If you write 1,000 words a day it can equal a lot a year. Here’s how:
SIX DAYS A WEEK
If you write 1,000 words a day for six days a week for one year, you will have 313,000 words written by the end of the year. Divide by four, and you will have four 78,250-word books in rough draft.
Your novel or nonfiction book may need to be a few thousand words more than that, but you can, no doubt, squeeze those words in before the end of the year.
Write a short story every month. = 12/year by writing 1,000/words or less one day a week.
Write an article every month. = 12/year when you have some extra time
At the end of one year you could have three novels, one non-fiction book, twelve short stories and twelve articles written. This means that you have to do only two things: Write 1,000 words a day, and edit 1,000 words a day, Monday through Friday, plus write and edit 1,000 words for your short story quota (could do 500 words in one story, and 500 in another, for example) every Saturday, and squeeze in that article when the mood strikes, but aim for one a month.
FIVE DAYS A WEEK
If you write 1,000 words/day, five days a week, you will have 261,000 words at the end of one year. Divide by four, and you have exactly enough for four 65,250-word books. Make one or two a bit shorter, and you can squeeze in a two-week vacation.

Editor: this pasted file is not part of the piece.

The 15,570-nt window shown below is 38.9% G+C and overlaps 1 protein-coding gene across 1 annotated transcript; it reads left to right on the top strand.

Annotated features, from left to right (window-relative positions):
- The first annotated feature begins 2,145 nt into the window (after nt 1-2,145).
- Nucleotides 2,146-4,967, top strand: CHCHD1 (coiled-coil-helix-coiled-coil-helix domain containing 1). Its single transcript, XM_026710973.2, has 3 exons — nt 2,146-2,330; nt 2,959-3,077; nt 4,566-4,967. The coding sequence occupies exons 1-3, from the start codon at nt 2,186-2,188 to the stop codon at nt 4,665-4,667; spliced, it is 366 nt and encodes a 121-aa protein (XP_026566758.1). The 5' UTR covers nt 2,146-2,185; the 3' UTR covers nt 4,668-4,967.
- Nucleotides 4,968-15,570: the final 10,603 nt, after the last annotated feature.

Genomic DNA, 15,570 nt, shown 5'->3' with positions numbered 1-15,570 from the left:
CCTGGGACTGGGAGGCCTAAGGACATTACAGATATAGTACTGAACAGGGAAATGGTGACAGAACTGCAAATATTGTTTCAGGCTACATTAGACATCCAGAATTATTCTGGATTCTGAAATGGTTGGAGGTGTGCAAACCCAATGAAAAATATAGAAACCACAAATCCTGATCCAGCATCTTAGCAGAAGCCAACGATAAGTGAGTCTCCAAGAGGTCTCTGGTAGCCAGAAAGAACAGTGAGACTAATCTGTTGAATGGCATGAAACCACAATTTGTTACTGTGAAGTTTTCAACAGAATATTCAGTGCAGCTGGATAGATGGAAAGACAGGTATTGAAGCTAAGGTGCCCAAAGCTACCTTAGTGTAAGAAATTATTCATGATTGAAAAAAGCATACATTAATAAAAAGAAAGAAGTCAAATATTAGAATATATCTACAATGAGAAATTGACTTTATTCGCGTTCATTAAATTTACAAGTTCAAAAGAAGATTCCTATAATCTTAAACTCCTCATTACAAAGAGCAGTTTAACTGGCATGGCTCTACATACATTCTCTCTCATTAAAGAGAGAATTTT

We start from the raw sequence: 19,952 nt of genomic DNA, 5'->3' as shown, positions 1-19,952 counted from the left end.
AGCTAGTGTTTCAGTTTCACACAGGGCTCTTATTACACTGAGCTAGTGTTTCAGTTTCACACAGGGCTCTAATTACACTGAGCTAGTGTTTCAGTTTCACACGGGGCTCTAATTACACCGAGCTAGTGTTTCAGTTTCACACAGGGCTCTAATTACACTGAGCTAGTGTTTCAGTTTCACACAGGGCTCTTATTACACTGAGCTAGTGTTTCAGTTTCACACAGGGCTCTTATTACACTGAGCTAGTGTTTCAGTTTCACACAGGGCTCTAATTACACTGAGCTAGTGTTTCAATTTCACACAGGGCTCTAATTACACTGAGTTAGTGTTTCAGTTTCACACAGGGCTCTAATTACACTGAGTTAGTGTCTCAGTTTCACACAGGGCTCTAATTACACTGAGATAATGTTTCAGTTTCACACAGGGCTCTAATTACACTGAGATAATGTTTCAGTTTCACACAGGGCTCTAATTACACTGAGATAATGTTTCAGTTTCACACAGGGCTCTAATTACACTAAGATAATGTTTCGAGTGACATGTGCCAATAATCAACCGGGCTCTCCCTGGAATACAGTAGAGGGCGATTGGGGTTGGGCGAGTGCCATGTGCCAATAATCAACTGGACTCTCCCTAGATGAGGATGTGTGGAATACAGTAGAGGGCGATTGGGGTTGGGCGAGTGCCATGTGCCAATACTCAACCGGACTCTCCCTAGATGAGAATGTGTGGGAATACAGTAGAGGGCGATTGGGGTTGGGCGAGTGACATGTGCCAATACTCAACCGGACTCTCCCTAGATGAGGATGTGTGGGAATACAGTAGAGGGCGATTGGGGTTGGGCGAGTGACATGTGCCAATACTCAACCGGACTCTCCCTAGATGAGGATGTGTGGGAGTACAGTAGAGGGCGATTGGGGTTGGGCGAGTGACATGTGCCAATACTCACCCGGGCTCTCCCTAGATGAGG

If you get most everything you write published, each will help sell the others. Someone may read your nonfiction book and find out you wrote a mystery, so will try that out, or vice versa. Someone may read a couple of your short stories or articles, see your bio, and decide to try one or more of your books.
The trickiest part is to keep up the pace and to make sure that if you edit out a whole chuck of one of your pieces that you also write enough words in that day to make up the deleted words.
Make up a chart for tracking how much you actually accomplish every day in a spreadsheet, and you will be amazed at how much you have done in just half a year.
Excuse me while I work on my second 500 words for the day. (But no, although I wish I could meet this goal, I haven’t yet. But there’s still time.)